What about the barracuda? Well, you see, I didn’t really know it was a barracuda. I’ve seen some really cool looking silvery long fish (ie. Needlefish). When I saw a foot-long fish, I had to snap a photo of it. When I got closer, I was like hmmmm… seems familiar. So, I took a photo of it. I am very glad I saw it right after lunch, the fish was able to pose for me. Needless to say, it was a great barracuda! When I realized that I chased a foot-long barracuda for a photo, I was shocked. Being able to see this amazing fish up close and personal is breath-taking and I can’t wait to see what else Discovery Bay’s coral reef has to offer.

A picture of the barracuda.

Signing off,
Nectarine Nick

12 Jan 2019 – Waterfallin’ for Jamaica

Today, in a beautiful turn of events on a rainy Saturday, we were all allowed to sleep in until breakfast at 9:30am. After breakfast, most of the class, including myself, played a few games of volleyball outside the dorms. After each point, our supportive teams would clap for the player who won the point. It was nice to see how close we’ve all become as friends in just six days. Soon after the volleyball games, we all rushed to lunch. Excited murmurs and wild laughter fill the cafeteria as we were all pumped to go on a trip today, specifically to the Dunn’s River Waterfall. We all packed up our stuff, and headed on a bus to right outside Ocho Rios.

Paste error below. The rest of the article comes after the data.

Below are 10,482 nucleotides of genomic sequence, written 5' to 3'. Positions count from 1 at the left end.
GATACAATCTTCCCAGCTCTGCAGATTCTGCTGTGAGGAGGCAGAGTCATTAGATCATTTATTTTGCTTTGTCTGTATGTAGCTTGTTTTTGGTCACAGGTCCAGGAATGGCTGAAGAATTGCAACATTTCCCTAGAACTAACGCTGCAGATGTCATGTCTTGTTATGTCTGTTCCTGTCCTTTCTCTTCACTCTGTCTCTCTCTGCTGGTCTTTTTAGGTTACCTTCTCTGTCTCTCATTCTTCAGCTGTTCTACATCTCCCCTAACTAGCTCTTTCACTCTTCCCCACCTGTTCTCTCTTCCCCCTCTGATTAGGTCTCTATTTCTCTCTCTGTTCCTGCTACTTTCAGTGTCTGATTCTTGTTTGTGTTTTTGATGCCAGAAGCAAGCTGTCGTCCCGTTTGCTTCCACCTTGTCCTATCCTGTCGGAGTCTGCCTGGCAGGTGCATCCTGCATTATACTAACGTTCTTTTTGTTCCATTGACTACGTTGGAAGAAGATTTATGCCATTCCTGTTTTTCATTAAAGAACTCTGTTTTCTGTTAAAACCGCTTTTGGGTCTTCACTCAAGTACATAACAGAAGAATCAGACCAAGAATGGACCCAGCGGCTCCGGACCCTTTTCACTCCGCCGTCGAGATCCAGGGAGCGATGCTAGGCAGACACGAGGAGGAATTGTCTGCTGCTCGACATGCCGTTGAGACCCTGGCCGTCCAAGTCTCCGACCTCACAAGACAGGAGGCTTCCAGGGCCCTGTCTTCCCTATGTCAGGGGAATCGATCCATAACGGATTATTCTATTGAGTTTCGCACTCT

The class starting to climb the waterfall at the very bottom.

We started at the bottom of the waterfall, right at the ocean. After taking a photo, we began our trek up. Through slips and slides, deep pools, rushing water, and slippery rocks, after about an hour of climbing over the 10-12 tiers and pools, we finally made it to the top of the Dunn’s River Waterfall. Feeling triumphant, some of us took a rest in the top pool, while other went again for one last climb up. Honestly, this was the most beautiful waterfall I’d ever seen and quite possibly the most fun I’d had in my entire life. I’m so glad I came to Jamaica. But wait- the fun wasn’t over yet. We hopped back up on the bus and ventured to the city of Ocho Rios!

The finishing sign of completion at the top of the falls.

In Ocho Rios, you will find a straw craft market that is much larger than it seems, where you can haggle for crafts and traditional Jamaican souvenirs. You will also find restaurants, clothing stores, a beach, and a lot of culture that most of us hadn’t experienced before. I spent most of my time buying crafts and souvenirs with my friends, walking all over looking for a haberdashery to no avail, and eventually sitting down to a rushed dinner with a group of us right before we had to go. All in all, I’d say we all had a pretty successful day.

The craft/straw market.

-Juneberry Jessica S.

11 Jan 2019 – Mangrove Mood